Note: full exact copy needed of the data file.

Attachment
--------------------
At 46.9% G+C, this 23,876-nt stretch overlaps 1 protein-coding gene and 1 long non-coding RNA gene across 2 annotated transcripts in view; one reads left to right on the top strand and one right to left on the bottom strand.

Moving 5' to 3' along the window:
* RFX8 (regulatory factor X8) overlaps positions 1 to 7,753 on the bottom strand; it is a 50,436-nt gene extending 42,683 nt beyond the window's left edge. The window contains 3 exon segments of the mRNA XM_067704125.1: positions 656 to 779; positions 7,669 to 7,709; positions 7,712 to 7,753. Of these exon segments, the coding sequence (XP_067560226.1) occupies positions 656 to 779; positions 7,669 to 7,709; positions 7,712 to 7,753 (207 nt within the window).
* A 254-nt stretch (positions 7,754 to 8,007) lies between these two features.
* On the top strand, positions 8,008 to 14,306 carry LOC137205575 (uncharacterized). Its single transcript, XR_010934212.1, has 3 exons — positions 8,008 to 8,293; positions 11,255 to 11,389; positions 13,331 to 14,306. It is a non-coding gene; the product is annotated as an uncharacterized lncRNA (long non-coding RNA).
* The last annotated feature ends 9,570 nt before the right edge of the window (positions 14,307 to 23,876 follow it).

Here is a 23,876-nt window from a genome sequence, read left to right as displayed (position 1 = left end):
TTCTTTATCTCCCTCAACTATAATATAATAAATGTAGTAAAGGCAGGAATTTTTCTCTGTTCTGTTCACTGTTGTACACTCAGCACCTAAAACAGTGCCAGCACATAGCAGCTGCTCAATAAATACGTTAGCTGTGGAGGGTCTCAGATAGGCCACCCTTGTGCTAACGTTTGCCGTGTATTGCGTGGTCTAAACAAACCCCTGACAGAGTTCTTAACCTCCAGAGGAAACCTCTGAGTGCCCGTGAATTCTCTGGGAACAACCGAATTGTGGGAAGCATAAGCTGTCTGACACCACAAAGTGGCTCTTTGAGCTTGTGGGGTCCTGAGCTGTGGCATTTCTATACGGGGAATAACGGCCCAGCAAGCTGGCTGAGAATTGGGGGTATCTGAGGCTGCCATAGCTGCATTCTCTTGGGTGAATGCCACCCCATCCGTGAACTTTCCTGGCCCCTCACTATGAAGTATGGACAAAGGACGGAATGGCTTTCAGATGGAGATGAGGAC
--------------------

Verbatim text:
At 46.9% G+C, this 23,876-nt stretch overlaps 1 protein-coding gene and 1 long non-coding RNA gene across 2 annotated transcripts in view; one reads left to right on the top strand and one right to left on the bottom strand.

Moving 5' to 3' along the window:
* RFX8 (regulatory factor X8) overlaps positions 1 to 7,753 on the bottom strand; it is a 50,436-nt gene extending 42,683 nt beyond the window's left edge. The window contains 3 exon segments of the mRNA XM_067704125.1: positions 656 to 779; positions 7,669 to 7,709; positions 7,712 to 7,753. Of these exon segments, the coding sequence (XP_067560226.1) occupies positions 656 to 779; positions 7,669 to 7,709; positions 7,712 to 7,753 (207 nt within the window).
* A 254-nt stretch (positions 7,754 to 8,007) lies between these two features.
* On the top strand, positions 8,008 to 14,306 carry LOC137205575 (uncharacterized). Its single transcript, XR_010934212.1, has 3 exons — positions 8,008 to 8,293; positions 11,255 to 11,389; positions 13,331 to 14,306. It is a non-coding gene; the product is annotated as an uncharacterized lncRNA (long non-coding RNA).
* The last annotated feature ends 9,570 nt before the right edge of the window (positions 14,307 to 23,876 follow it).

Here is a 23,876-nt window from a genome sequence, read left to right as displayed (position 1 = left end):
TTCTTTATCTCCCTCAACTATAATATAATAAATGTAGTAAAGGCAGGAATTTTTCTCTGTTCTGTTCACTGTTGTACACTCAGCACCTAAAACAGTGCCAGCACATAGCAGCTGCTCAATAAATACGTTAGCTGTGGAGGGTCTCAGATAGGCCACCCTTGTGCTAACGTTTGCCGTGTATTGCGTGGTCTAAACAAACCCCTGACAGAGTTCTTAACCTCCAGAGGAAACCTCTGAGTGCCCGTGAATTCTCTGGGAACAACCGAATTGTGGGAAGCATAAGCTGTCTGACACCACAAAGTGGCTCTTTGAGCTTGTGGGGTCCTGAGCTGTGGCATTTCTATACGGGGAATAACGGCCCAGCAAGCTGGCTGAGAATTGGGGGTATCTGAGGCTGCCATAGCTGCATTCTCTTGGGTGAATGCCACCCCATCCGTGAACTTTCCTGGCCCCTCACTATGAAGTATGGACAAAGGACGGAATGGCTTTCAGATGGAGATGAGGAC